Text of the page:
"Those things can change. It's not fully designed, but a working model," Yates said.

One detail left to iron out: where a parking garage would be built and who would operate it.

Aquarium-owned land on the south side of City Hall is "still the likely location," Yates said, but officials are looking at alternatives.

Under the agreement, the aquarium would be responsible for acquiring land for the garage, but an option is included for the city to build and operate the garage and keep the revenue.

Charlie Frago can be reached at or (727) 445-4159. You can follow him on Twitter @CharlieFrago

Clearwater agreement previews amenities, finances for new waterfront aquarium 08/06/13 [Last modified: Tuesday, August 6, 2013 10:25pm]
Photo reprints | Article reprints

© 2017 Tampa Bay Times


Join the discussion: Click to view comments, add yours

  1. Manchester police say they have made three more arrests in concert bombing


    BREAKING: Manchester police say they have made three more arrests over pop concert bombing. Stay with for updates.


    People light candles after a vigil in Albert Square, Manchester, England, Tuesday May 23, 2017, the day after the suicide attack at an Ariana Grande concert that left 22 people dead as it ended on Monday night. [Associated Press]
  2. Who will headline the 2021 Super Bowl halftime show in Tampa?


    The NFL announced Tuesday that Tampa will host Super Bowl LV in 2021, a result of stadium construction delays in Los Angeles.

    Taylor Swift performed at Raymond James Stadium in 2015. Could she return for Super Bowl LV in 2021?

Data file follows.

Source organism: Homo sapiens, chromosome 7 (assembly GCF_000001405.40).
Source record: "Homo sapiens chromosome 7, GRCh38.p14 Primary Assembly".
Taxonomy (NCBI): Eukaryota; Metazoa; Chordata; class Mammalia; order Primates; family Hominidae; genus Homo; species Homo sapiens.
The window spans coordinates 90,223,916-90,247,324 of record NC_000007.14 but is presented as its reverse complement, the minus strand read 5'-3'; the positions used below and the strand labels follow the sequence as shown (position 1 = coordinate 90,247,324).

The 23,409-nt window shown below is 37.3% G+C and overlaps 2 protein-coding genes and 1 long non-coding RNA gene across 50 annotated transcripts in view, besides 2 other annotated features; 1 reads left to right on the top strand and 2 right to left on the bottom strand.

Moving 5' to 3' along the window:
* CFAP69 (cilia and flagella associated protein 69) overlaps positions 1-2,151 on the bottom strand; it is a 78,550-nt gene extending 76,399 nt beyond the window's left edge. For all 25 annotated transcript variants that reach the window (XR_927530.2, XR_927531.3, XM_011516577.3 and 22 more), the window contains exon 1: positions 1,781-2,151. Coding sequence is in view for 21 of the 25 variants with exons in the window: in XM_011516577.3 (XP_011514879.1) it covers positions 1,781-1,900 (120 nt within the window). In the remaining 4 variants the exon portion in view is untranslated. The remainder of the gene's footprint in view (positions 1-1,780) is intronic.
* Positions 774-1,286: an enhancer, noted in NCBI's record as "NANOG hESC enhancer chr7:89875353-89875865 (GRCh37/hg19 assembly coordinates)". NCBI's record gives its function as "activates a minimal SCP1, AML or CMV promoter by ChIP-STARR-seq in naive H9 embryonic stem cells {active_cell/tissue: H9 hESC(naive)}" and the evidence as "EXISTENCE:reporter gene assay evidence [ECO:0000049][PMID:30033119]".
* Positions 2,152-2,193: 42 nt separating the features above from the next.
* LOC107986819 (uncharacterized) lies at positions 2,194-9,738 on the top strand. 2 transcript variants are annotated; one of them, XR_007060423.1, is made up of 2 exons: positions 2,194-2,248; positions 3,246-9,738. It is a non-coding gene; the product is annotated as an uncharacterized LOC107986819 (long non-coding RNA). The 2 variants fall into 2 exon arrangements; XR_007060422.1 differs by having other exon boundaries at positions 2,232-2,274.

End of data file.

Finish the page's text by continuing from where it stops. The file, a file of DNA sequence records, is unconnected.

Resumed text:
3. New DEP secretary says there's no conflict in political side businesses


    TALLAHASSEE — When Noah Valenstein, the newly appointed head of the Department of Environmental Protection, was applying in April to be the state's top environmental regulator, he left one thing off the application: Companies he started and his wife runs have been paid nearly $1 million by politicians and lobbying …

     Noah Valenstein got the job as secretary of the Department of Environmental Protection on Tuesday May 23rd, on a unanimous vote by Gov. Rick Scott and the Cabinet. He will take the helm on June 5, with a salary of $150,000 per year. [Florida Governor's Office]
  4. Trump says 'we can use peace' during meeting with Pope Francis


    VATICAN CITY — President Donald Trump and Pope Francis, two leaders with contrasting styles and differing worldviews, met at the Vatican City on Wednesday, setting aside their previous clashes to broadcast a tone of peace for an audience around the globe.

    Pope Francis meets with President Donald Trump on the occasion of their private audience, at the Vatican, Wednesday, May 24, 2017. [Associated Press]
  5. Pinellas construction licensing board looking for ways to fill financial hole

    Local Government

    LARGO — The Pinellas County Construction Licensing Board's interim leader told the governing board Tuesday that the troubled agency is looking for ways to climb out of its